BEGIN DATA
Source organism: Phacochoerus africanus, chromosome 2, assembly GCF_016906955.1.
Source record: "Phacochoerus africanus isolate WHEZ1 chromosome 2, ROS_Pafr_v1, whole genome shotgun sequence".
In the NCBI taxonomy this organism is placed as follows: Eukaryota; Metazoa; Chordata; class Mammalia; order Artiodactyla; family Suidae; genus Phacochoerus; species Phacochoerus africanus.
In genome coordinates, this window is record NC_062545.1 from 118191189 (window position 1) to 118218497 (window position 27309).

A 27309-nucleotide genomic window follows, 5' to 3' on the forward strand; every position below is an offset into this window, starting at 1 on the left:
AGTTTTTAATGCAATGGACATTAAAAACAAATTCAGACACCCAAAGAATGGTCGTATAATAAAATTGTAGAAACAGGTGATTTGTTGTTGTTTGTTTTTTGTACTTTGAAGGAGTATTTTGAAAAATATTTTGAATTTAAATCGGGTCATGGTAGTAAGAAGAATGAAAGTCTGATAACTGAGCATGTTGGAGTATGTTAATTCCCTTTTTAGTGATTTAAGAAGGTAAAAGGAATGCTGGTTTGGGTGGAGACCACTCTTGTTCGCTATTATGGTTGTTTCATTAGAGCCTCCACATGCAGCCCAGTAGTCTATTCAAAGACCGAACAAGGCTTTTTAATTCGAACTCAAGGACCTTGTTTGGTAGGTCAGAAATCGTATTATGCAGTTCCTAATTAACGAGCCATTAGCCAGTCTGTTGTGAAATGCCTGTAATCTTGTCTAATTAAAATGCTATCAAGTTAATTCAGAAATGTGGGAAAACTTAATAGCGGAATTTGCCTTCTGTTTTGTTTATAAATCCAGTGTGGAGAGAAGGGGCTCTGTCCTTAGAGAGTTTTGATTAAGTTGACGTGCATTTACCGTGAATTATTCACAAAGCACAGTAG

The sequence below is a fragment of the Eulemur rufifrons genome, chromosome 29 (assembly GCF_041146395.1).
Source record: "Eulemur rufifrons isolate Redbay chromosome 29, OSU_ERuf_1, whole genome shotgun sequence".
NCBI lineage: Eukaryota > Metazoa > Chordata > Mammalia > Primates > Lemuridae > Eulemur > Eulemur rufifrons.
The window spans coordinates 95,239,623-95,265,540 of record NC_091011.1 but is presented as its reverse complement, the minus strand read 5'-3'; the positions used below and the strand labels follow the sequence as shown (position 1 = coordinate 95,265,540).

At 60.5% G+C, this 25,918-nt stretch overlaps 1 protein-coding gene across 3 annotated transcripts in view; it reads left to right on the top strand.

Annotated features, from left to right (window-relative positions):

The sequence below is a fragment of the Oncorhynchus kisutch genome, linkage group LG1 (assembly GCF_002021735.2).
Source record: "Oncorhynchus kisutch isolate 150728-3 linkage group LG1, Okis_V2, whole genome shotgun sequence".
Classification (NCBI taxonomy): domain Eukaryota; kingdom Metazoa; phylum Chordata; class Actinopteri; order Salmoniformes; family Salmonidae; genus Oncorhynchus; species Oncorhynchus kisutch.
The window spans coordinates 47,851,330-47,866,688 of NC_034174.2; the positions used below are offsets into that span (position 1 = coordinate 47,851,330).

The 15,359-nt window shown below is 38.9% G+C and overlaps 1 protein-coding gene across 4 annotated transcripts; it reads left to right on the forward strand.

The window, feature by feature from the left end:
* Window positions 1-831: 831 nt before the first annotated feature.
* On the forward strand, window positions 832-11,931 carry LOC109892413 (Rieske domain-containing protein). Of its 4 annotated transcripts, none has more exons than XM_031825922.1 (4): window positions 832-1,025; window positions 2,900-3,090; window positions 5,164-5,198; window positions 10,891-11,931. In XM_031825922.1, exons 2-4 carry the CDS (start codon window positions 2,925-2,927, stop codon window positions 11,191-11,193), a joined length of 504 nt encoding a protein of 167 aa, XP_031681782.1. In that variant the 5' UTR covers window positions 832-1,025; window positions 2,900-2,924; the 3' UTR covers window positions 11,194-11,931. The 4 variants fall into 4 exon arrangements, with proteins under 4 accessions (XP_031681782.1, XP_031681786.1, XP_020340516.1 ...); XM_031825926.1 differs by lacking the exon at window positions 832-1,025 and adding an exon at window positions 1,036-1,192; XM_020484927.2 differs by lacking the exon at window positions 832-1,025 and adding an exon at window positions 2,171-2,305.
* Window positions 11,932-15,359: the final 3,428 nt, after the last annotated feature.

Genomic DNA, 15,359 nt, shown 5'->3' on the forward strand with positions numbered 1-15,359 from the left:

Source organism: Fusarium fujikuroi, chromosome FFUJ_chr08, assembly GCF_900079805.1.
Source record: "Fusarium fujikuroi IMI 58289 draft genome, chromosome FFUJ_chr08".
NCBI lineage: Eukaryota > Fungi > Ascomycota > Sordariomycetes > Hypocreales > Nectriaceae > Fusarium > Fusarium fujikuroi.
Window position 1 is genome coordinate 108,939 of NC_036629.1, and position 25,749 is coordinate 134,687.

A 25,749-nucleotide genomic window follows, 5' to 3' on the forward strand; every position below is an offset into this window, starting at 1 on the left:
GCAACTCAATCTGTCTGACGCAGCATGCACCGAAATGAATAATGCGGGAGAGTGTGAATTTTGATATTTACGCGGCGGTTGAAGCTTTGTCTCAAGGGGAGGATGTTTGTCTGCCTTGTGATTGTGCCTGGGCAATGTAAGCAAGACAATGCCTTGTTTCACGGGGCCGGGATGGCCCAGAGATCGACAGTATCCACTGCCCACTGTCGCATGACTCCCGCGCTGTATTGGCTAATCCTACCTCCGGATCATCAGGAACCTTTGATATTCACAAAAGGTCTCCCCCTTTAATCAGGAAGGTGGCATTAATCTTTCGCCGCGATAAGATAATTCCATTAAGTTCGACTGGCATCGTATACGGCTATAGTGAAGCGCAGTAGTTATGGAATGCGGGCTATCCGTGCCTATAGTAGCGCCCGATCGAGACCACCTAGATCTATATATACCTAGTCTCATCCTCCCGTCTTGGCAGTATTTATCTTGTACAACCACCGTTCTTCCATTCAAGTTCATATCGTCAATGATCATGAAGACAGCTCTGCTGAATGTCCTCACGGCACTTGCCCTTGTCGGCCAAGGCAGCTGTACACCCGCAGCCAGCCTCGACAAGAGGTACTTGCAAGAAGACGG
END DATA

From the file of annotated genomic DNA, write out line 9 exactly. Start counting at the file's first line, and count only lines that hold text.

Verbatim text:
NCBI lineage: Eukaryota > Metazoa > Chordata > Mammalia > Primates > Lemuridae > Eulemur > Eulemur rufifrons.